Many websites for divorced fathers’ groups refer to “parental alienation syndrome,” a controversial theory that describes a process through which a child becomes estranged from a parent as a result of the psychological manipulation of another parent. Footnote 8 Parental alienation is also asserted in courtrooms as a basis for awarding custody to a parent who alleges estrangement or to modify custody in favor of that parent (Johnston & Sullivan, 2020).
It is a bit difficult to judge whether the movement’s interpretation of the meta-value equality is contractive or expansionary because the question of whether gender inequalities exist in the right to parenthood is, to a large extent, an empirical one and is likely to vary between locations. Footnote 9 The movement’s moral claims are not expansionary in the terms of individualization, as it does not strive for more aspects of individuals to be recognized, nor does its moral claims seem to be expansionary in the sense of recognizing more groups. Rather, what is claimed is that feminism’s problem formulation is misleading and unfair.
As parts of the men’s rights movement have become active online, Footnote 10 they partly overlap a fourth strand of anti-feminism: the manosphere. The manosphere is men’s activism carried out on various Internet platforms. According to the dominant moral argumentation, through feminism, women expose men to all three forms of misrecognition that Honneth (1995) addresses (physical abuse, bereavement of legal equality, denial of achievements, and particular ways of life). The claims are filtered through a sense of entitlement. Men are denied their right to women’s bodies, their legal right to traditional men’s roles, and their right to respect when they express their true masculinity. The manosphere spreads misogynist ideas associated with the far-right and the alt-right, arguing that (white) men are under attack from feminism, leftism, and political correctness (Dignam & Rohlinger, 2019; Lewis, 2019; Nagle, 2017). It is not an ideologically homogenous bloc; it contains contradictory masculine formulations, and the severity of anti-feminism expressed within different communities varies (Ging, 2019), but their common goal is to defeat feminism. The dominating strand surely fits Clatterbaugh’s all three criteria for anti-feminism.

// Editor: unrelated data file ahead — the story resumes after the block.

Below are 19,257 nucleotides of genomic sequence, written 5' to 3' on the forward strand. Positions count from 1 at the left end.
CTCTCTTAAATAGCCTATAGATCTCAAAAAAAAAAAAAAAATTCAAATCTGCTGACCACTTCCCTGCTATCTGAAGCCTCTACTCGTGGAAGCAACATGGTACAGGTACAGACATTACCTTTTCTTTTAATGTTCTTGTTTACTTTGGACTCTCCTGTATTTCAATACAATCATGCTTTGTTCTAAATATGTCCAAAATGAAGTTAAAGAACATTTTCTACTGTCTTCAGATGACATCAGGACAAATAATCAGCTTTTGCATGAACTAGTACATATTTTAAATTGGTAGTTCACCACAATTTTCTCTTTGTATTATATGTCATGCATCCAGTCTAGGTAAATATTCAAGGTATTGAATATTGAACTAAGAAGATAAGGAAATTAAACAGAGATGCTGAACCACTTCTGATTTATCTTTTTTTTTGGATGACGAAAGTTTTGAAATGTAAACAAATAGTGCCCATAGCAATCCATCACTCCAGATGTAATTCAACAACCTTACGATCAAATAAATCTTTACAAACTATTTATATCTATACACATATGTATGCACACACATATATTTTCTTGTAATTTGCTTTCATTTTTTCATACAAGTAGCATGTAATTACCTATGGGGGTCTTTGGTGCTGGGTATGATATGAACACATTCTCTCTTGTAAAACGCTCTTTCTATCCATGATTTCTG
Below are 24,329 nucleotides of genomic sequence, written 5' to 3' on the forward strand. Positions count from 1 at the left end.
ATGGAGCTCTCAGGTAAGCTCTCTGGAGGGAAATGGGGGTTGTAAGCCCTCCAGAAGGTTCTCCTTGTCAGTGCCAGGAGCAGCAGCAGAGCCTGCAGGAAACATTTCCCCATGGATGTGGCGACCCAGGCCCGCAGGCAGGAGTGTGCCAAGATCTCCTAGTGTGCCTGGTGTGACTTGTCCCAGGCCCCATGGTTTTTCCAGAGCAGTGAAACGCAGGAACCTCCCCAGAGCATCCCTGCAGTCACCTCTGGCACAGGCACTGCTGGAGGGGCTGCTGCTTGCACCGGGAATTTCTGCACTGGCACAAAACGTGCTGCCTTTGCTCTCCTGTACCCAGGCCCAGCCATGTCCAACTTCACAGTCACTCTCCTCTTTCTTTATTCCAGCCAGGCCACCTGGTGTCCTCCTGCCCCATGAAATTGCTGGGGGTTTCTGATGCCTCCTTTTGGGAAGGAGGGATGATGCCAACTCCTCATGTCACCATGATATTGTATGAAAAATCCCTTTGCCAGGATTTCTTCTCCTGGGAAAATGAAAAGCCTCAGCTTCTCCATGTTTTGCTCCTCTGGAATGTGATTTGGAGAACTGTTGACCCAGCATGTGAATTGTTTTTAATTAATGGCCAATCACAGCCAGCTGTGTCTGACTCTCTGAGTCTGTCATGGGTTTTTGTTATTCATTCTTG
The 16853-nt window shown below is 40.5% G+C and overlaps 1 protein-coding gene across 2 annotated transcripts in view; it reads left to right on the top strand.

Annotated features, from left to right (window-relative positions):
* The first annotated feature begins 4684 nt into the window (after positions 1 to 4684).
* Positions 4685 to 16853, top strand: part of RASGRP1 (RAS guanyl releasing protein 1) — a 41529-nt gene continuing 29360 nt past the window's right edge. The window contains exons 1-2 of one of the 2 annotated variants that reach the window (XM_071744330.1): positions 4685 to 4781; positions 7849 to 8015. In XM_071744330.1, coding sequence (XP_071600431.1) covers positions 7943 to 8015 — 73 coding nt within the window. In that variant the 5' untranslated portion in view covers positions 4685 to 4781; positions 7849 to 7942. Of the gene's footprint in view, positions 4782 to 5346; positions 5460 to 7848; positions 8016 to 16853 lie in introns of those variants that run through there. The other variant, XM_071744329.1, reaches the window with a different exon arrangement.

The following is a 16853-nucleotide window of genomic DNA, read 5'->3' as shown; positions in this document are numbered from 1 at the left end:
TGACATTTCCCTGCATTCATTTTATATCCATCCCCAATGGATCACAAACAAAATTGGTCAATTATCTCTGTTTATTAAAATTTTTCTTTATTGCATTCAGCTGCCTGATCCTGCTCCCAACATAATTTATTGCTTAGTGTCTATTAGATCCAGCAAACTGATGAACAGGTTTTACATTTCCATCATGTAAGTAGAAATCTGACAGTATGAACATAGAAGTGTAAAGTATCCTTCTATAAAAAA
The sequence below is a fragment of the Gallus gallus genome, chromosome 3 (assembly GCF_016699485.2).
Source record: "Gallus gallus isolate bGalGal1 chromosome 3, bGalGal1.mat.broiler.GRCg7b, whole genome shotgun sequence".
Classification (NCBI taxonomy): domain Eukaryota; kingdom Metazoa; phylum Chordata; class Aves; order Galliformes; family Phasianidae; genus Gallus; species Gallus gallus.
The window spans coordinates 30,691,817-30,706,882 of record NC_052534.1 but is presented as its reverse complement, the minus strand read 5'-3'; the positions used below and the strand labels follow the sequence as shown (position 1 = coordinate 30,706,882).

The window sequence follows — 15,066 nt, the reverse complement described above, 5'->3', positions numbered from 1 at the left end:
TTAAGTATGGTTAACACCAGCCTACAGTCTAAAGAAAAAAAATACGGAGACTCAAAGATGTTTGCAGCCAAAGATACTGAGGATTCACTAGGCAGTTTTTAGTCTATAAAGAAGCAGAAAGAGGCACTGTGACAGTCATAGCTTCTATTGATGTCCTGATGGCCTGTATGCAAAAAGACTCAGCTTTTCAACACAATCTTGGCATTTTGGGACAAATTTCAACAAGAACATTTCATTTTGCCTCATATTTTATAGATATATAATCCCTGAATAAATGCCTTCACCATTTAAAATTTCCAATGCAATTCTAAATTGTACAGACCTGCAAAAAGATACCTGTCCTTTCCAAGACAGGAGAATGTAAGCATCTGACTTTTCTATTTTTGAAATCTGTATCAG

Gotell and Dutton (2016) argue that men’s right activism has changed to focus more on shifting attitudes among young men through cyberactivism than by influencing law, and it has become less “familial” and more directed toward sexual politics. Feminists are accused of exaggerating women’s victimization while disregarding the sexual violence experienced by men. False allegations of rape are said to be widespread, and the feminist concept “rape culture” has allegedly produced a moral panic that stigmatizes innocent young men while women are absolved from taking responsibility to prevent sexual assaults (Gotell & Dutton, 2016).
The manosphere has its own jargon that clearly expresses the philosophy of the movement and its status order. A common idea is that men have been deluded by feminists’ world view and that this must be revealed to them (i.e., “red pill philosophy”). A major aim is to uncover the true nature of feminism as repressive and to help men reclaim their rightful place in society (Dignam & Rohlinger, 2019). A so-called red piller has reached this realization, while a “blue piller” is still misled. The manosphere is very concerned with issues of social stratification and provides advice on sexual strategies for male “self-improvement.” At the top of the status is the (strong, virile) “alpha male,” whereas the (weak) “beta male” has lower status and is associated with femininity and feminism. Men at the bottom of sociosexual hierarchies are sometimes referred to as “omega males,” or as “truecels” in the Incel community.